• Short pitch for a piece I did at Beyond the Box Score last week on catcher’s interference. I know, gripping stuff. But it was inspired in part by the fact that Paul Goldschmidt led the league in such calls as a batter in 2014 (4 of 22, which is a lot). Also: it has a GIF of Goldy knocking Tim Federowicz‘s glove out of the way of an oncoming pitch, and the consequences…
  • Jim McLennan ran down the managerial candidates at Snake Pit earlier last week; good stuff, and make sure to vote in the enlightening poll. Jeff and I talked about the poll yesterday… it’s interesting but I don’t want to spoil it before you vote. I don’t have much to say about managerial candidates, except that Jim Tracy scares me. Tracy walked away from a Rockies situation that had an unconventional front office; what’s to say he wouldn’t do the same, even if he legitimately doesn’t believe it? There are too many qualified candidates to take chances like that.
  • Lots of great stuff at Snake Pit, and if you like our kind of writing here, buckle in for a great winter over there, too. On Monday, Xipooo ran some of his own statistical analysis on the D-backs offense, experimenting with a hits-per-game metric and an RBI/H metric. Experimentation is good, and I look forward to the sequel. As for those particular statistics, the comments section has a really good discussion. Hits per game will reward players hitting high in the order on teams that generate a lot of offense (which generates a lot of PA); and RBI is not very revealing because once you strip out context, there isn’t anything left. For the latter, I’d suggest RE24 or even WPA/LI as a way to help look at whether a player was particularly helpful at the plate at particular times.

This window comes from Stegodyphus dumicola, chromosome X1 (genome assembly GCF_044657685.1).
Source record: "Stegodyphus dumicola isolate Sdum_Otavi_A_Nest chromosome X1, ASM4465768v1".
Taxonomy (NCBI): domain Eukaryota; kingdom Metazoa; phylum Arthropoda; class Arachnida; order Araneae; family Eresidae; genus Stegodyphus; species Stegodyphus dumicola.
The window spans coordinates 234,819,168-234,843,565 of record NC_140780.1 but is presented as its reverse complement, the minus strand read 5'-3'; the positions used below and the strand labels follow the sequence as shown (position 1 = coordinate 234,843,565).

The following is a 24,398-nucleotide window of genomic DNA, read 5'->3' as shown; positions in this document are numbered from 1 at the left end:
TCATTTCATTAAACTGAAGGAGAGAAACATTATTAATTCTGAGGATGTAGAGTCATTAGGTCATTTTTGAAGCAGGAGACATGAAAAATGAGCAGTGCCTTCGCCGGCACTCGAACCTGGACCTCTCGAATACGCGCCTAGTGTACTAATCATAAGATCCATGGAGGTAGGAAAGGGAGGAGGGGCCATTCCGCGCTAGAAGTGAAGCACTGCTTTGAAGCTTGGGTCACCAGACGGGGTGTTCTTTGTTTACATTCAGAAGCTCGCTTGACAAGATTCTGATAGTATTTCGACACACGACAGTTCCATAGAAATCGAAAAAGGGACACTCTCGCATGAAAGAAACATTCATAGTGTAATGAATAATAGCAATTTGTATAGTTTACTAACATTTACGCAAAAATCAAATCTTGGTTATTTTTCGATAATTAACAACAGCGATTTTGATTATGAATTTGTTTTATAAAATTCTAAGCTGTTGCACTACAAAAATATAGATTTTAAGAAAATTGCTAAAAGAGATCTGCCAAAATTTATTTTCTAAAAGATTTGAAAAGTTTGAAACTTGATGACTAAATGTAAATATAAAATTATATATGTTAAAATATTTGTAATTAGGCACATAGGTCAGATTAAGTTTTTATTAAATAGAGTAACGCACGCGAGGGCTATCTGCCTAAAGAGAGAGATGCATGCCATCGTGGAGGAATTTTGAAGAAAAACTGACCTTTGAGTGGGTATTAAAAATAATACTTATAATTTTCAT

• Really interesting table/graphic from McLennan that shows how valuable (or not valuable) each position was for each NL team, highlighting the D-backs along the way. In terms of Wins Above Average in the NL, the D-backs only did well at first base and center field, and only managed to not be below average at those positions and SS, OF overall (the latter because it includes CF). Really puts things in perspective, and I anticipate pointing people to that table all winter.
  • At Beyond the Box Score, Daniel Schoenfeld wrote that former D-backs skipper A.J. Hinch may be the prototype for the modern manager. I really hope the Astros experiment works, because they are really doubling down on analytics over and over again. If they fail, it’ll be like when the Red Sox tried closer by committee — banished as a long-term strategy by many in the game. The Astros are doing it, but it does not necessarily follow that they’re doing it well. I think they are, but I don’t know. Around here, it may seem like we push for something that extreme, but I don’t think we do. Usually it’s about weighing all available information; sometimes the analytics are not only compelling, but can be offered with a high level of certainty. It’s ad hoc, for every situation.